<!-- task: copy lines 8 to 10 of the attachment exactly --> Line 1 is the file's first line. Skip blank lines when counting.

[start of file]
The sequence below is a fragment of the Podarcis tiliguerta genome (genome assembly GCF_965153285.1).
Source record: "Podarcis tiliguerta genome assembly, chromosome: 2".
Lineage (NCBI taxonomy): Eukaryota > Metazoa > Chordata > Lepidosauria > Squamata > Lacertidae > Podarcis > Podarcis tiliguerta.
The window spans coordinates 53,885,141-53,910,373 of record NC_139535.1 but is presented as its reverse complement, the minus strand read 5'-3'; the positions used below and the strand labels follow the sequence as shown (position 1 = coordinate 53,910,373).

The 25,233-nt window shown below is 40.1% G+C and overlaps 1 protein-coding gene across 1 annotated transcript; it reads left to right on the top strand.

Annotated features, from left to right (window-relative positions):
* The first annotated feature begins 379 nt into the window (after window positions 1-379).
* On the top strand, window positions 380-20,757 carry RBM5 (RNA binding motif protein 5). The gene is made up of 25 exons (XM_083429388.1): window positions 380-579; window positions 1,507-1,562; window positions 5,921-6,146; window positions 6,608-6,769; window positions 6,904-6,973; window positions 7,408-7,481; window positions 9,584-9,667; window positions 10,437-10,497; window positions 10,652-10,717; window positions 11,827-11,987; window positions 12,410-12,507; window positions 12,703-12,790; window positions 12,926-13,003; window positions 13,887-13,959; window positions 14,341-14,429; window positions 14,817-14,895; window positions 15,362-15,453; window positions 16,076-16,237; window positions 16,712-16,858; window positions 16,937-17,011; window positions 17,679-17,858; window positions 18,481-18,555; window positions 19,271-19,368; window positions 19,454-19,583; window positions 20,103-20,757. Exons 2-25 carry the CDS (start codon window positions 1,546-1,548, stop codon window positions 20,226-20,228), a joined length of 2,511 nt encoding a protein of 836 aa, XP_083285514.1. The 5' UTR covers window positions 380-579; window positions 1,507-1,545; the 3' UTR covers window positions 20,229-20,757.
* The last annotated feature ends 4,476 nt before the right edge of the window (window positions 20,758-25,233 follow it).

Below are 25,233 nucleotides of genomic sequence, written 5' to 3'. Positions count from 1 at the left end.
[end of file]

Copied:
* On the top strand, window positions 380-20,757 carry RBM5 (RNA binding motif protein 5). The gene is made up of 25 exons (XM_083429388.1): window positions 380-579; window positions 1,507-1,562; window positions 5,921-6,146; window positions 6,608-6,769; window positions 6,904-6,973; window positions 7,408-7,481; window positions 9,584-9,667; window positions 10,437-10,497; window positions 10,652-10,717; window positions 11,827-11,987; window positions 12,410-12,507; window positions 12,703-12,790; window positions 12,926-13,003; window positions 13,887-13,959; window positions 14,341-14,429; window positions 14,817-14,895; window positions 15,362-15,453; window positions 16,076-16,237; window positions 16,712-16,858; window positions 16,937-17,011; window positions 17,679-17,858; window positions 18,481-18,555; window positions 19,271-19,368; window positions 19,454-19,583; window positions 20,103-20,757. Exons 2-25 carry the CDS (start codon window positions 1,546-1,548, stop codon window positions 20,226-20,228), a joined length of 2,511 nt encoding a protein of 836 aa, XP_083285514.1. The 5' UTR covers window positions 380-579; window positions 1,507-1,545; the 3' UTR covers window positions 20,229-20,757.
* The last annotated feature ends 4,476 nt before the right edge of the window (window positions 20,758-25,233 follow it).

Below are 25,233 nucleotides of genomic sequence, written 5' to 3'. Positions count from 1 at the left end.